Tbh, isn’t it time ‘sexting’ and ‘bloggable’ were added to the OED?

Teens SextingFrom PC Mag.com 26/02/11:

Bloggable neologisms like "tbh" and "sexting" have apparently cyberbullied their way into an Oxford dictionary.

The Oxford Dictionary Online - the modern language counterpart to the traditional Oxford English Dictionary - has added Web 2.0 jargon such as "bloggable," "cyberbullying," "sexting," "tbh" ("to be honest"),"clickjacking," "scareware," "trackpad," and "fnarr fnarr" to its collection.

But wait- fnarr fnarr? We had to look this one up. According to its OD entry, fnarr fnarr (pronounced fna fna) is British texting slang for sniggering, usually at a sexual innuendo.

Don’t worry, PC Mag - I hadn’t heard of this one either, and I’m British.  (I think).

Oxford provides the example: "That's some package! (Said the bishop to the actress, fnarr fnarr)." In America, we'd probably say something like, "That's some package! (That's what she said, LOL)."

Hehe… now ya talkin’ – that’s my kind of humour! Be right back

Spokeswoman Gabby Fletcher told the The Telegraph, "The rapid development of technology creates multiple new products, services, and functionalities, which all need new terms to describe them. We are also seeing the very fast circulation of new vocabulary on a global basis, with the expansion of social media."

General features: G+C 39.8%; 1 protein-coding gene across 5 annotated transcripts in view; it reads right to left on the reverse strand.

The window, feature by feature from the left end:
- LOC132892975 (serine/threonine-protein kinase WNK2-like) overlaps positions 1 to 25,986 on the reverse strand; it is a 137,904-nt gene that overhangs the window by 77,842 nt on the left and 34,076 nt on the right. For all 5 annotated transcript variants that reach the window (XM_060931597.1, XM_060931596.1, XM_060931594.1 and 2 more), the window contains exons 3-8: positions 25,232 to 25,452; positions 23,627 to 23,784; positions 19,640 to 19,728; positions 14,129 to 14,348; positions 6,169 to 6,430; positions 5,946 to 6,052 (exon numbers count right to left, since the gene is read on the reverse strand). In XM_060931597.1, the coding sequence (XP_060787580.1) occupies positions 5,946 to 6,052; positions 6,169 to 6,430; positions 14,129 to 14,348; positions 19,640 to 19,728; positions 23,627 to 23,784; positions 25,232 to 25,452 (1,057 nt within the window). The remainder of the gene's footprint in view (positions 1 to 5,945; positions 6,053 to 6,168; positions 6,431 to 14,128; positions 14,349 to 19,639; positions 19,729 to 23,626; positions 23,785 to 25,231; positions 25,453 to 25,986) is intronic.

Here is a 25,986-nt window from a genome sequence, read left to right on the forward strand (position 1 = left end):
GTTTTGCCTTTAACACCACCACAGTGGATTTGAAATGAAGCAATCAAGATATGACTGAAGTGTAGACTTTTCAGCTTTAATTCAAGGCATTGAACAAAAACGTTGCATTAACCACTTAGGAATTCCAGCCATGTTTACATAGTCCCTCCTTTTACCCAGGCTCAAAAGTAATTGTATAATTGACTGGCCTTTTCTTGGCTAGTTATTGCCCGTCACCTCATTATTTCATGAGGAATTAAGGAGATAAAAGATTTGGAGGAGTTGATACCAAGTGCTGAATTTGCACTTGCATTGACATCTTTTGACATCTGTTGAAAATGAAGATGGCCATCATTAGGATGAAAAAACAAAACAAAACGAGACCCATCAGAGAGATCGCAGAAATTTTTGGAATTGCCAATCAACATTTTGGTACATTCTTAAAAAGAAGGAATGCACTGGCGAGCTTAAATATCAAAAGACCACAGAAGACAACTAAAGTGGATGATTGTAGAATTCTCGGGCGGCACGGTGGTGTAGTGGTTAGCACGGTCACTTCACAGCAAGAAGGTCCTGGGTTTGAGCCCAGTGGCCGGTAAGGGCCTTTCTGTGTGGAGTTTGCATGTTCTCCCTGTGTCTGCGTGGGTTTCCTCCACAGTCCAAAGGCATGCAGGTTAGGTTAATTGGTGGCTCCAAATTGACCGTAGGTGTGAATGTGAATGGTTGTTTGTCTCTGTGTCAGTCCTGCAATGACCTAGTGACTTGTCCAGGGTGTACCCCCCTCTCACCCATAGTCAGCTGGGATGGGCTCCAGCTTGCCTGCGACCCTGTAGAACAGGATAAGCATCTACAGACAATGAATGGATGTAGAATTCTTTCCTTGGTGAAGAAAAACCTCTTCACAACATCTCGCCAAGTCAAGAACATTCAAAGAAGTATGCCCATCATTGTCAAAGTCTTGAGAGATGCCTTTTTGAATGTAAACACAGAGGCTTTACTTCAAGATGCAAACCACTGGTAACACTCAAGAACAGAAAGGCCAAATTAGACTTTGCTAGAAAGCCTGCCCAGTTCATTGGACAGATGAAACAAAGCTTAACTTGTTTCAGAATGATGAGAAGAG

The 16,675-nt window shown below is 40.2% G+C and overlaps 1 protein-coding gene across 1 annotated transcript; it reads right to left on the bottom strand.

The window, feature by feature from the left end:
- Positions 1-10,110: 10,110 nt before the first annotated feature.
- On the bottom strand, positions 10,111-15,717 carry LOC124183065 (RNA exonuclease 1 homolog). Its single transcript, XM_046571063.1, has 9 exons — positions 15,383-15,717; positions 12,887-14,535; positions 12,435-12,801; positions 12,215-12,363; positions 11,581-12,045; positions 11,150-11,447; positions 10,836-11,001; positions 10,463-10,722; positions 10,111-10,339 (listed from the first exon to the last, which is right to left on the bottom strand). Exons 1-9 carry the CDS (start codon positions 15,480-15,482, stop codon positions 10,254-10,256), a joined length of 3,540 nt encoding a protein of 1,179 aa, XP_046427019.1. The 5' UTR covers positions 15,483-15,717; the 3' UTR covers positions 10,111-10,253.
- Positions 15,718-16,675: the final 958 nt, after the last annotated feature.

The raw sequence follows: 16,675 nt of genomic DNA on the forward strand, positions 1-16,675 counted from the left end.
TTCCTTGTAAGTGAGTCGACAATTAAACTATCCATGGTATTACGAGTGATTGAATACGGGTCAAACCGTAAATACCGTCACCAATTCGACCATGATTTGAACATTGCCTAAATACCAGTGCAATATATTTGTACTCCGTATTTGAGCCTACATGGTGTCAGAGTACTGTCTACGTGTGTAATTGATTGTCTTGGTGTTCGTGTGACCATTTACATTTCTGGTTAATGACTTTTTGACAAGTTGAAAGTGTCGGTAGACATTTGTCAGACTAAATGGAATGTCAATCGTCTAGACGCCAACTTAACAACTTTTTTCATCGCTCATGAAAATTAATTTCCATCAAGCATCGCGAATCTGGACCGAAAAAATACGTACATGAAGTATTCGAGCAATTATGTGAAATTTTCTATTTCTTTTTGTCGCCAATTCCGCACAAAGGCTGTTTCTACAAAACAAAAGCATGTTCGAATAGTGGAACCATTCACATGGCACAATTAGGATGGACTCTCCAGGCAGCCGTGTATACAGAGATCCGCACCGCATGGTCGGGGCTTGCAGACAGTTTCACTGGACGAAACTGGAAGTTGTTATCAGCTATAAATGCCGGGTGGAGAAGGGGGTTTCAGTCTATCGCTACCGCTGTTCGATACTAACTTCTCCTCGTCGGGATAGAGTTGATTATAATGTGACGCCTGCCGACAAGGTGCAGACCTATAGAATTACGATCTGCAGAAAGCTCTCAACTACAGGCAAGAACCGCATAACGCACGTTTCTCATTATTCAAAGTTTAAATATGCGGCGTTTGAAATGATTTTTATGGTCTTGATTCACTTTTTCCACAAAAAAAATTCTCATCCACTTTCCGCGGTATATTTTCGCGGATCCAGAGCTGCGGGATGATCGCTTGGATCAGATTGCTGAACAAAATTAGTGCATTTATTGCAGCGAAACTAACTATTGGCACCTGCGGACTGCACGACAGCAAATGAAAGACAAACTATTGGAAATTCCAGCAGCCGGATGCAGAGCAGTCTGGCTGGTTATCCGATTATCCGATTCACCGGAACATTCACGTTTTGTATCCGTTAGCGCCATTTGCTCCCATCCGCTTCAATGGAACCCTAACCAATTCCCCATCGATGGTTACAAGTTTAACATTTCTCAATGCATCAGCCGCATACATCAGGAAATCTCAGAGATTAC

Updated quarterly, the Oxford Dictionary Online features a growing number of tech terms. In August it added "tweetup" (a meeting arranged through Twitter), microblogging (posting short blog entries), and paywall (requiring payment to access online content).

But more to the point, when will “blawg”, “blawggable” and “blawgosphere” be added, I wonder?

Comments

  1. "But wait- fnarr fnarr? We had to look this one up."

    It must be a generation thing. Fnarr-Fnarr comes from Viz's Finbarr Saunders and his double entendres.

    As for, "and I’m British. (I think)."

    I know what you mean; it isn't a trivial question to answer: you've got to wade through Bradley and Ewing before coming up with something sensible.

    ReplyDelete
  2. If it's generational, I'm older than my passport says because I'm your age Michael and I know what fnarr-fnarr means.

    Never used it in a text though. I've never been quick typing texts, perhaps I need to improve my wrist action.

    Fnarr-Fnarr.

    ReplyDelete
  3. exactly, asp. the creators of viz are roughly my age. finnbar was fnarr fnarring in the late 80s. delighted it has come round again for another generation to enjoy.

    i imagine also that many younger readers will be unaware of some of the excellent expressions in the roger mellie profanisaurus. dearie me! the delights of rude kid (catchphrase 'piss up a rope, fuckstick' or the simple and eloquent 'fanny batter') will be like the mysteries of the ancients to them.

    ReplyDelete
  4. Asp - don't worry, I've always been out of touch with popular phrases (or popular anything it seems).

    SW - hehe... I'm sure urban dictionary will help them out!

    ReplyDelete

Post a Comment

Popular Posts